Well, it looks like the bloom is off the rose, she is getting Colin Powelled hard.
But funding the federal government isn’t a win for Democrats any more than it’s a “surrender” for Republicans - it’s what government is supposed to do.
Raising the debt ceiling isn’t a win for Democrats any more than it’s a “surrender” for Republicans - it is routinely done in the usual course of government business.
Here’s what this is in a nutshell: Boehner and the Republicans demand that Obama “talk” and “negotiate” with them, while Boehner’s got Obama tied up and he’s holding a gun to his head. Obama’s asking Boehner if he’d be so kind as to drop the gun and untie him, and then they can talk. Boehner refuses, because untying him and dropping the gun would amount to unilateral surrender.
The rope is the shutdown - the gun is the debt limit. They demand that Obama “negotiate” under duress. It violates every concept of good faith and fair play. It is unconscionable.
This isn’t business as usual. This is a Constitutional crisis - a borderline coup. Sedition by another name.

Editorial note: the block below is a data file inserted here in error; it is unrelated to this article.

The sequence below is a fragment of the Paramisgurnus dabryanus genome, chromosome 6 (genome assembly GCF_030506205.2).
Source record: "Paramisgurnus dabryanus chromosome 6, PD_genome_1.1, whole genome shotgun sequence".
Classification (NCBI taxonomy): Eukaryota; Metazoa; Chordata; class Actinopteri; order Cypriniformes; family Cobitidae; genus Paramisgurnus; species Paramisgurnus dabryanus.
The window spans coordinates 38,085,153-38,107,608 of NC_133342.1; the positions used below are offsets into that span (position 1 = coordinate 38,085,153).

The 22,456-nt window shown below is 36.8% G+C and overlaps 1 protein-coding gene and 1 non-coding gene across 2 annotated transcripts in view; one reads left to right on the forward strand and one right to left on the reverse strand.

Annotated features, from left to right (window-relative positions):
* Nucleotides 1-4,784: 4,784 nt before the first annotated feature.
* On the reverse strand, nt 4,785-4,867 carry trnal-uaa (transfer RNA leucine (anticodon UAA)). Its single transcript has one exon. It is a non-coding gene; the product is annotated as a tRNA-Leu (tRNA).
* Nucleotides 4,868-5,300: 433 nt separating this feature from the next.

The environmental advocacy group 350.org is petitioning the World Meteorological Organization to name hurricanes after politicians who are skeptical or dismissive of manmade climate change.
“The campaign, at climatenamechange.org, kicks off with a video that brings the proposed naming system to life and features prominent climate deniers like Sen. Marco Rubio (R-FL) and House Speaker John Boehner (R-OH),” the 350.org press release says.
The campaign is odd on a couple of counts.
1) The World Meteorological Organization (WMO) has a pre-set list of names that it rotates every six years. It only adds a new name into the cycle on the rare occasion a storm is “retired.” For a storm to be retired, it must cause extreme damage and/or loss of life (e.g. Katrina and Sandy). So, in the next several years, there are likely to be just a few opportunities for any politicians’ names to be considered for the list!